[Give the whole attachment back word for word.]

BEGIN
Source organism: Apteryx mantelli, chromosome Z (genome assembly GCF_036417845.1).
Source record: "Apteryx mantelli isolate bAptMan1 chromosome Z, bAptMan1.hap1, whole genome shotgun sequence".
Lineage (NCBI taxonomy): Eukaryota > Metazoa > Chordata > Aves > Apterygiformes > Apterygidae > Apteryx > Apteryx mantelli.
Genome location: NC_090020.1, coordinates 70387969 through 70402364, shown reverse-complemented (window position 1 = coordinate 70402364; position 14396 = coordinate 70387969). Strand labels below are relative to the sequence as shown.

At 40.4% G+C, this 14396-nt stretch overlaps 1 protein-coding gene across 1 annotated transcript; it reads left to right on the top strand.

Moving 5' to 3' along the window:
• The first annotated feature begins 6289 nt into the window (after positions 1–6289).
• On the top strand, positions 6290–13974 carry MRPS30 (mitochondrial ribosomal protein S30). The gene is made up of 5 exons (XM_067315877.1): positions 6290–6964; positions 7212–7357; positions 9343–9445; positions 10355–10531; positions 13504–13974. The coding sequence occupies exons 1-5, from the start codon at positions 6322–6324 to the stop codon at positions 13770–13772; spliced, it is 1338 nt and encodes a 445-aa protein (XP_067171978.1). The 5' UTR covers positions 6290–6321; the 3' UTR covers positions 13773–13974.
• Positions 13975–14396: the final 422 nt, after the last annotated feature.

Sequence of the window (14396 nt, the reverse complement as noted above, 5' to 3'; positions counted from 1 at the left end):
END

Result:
Source organism: Apteryx mantelli, chromosome Z (genome assembly GCF_036417845.1).
Source record: "Apteryx mantelli isolate bAptMan1 chromosome Z, bAptMan1.hap1, whole genome shotgun sequence".
Lineage (NCBI taxonomy): Eukaryota > Metazoa > Chordata > Aves > Apterygiformes > Apterygidae > Apteryx > Apteryx mantelli.
Genome location: NC_090020.1, coordinates 70387969 through 70402364, shown reverse-complemented (window position 1 = coordinate 70402364; position 14396 = coordinate 70387969). Strand labels below are relative to the sequence as shown.

At 40.4% G+C, this 14396-nt stretch overlaps 1 protein-coding gene across 1 annotated transcript; it reads left to right on the top strand.

Moving 5' to 3' along the window:
• The first annotated feature begins 6289 nt into the window (after positions 1–6289).
• On the top strand, positions 6290–13974 carry MRPS30 (mitochondrial ribosomal protein S30). The gene is made up of 5 exons (XM_067315877.1): positions 6290–6964; positions 7212–7357; positions 9343–9445; positions 10355–10531; positions 13504–13974. The coding sequence occupies exons 1-5, from the start codon at positions 6322–6324 to the stop codon at positions 13770–13772; spliced, it is 1338 nt and encodes a 445-aa protein (XP_067171978.1). The 5' UTR covers positions 6290–6321; the 3' UTR covers positions 13773–13974.
• Positions 13975–14396: the final 422 nt, after the last annotated feature.

Sequence of the window (14396 nt, the reverse complement as noted above, 5' to 3'; positions counted from 1 at the left end):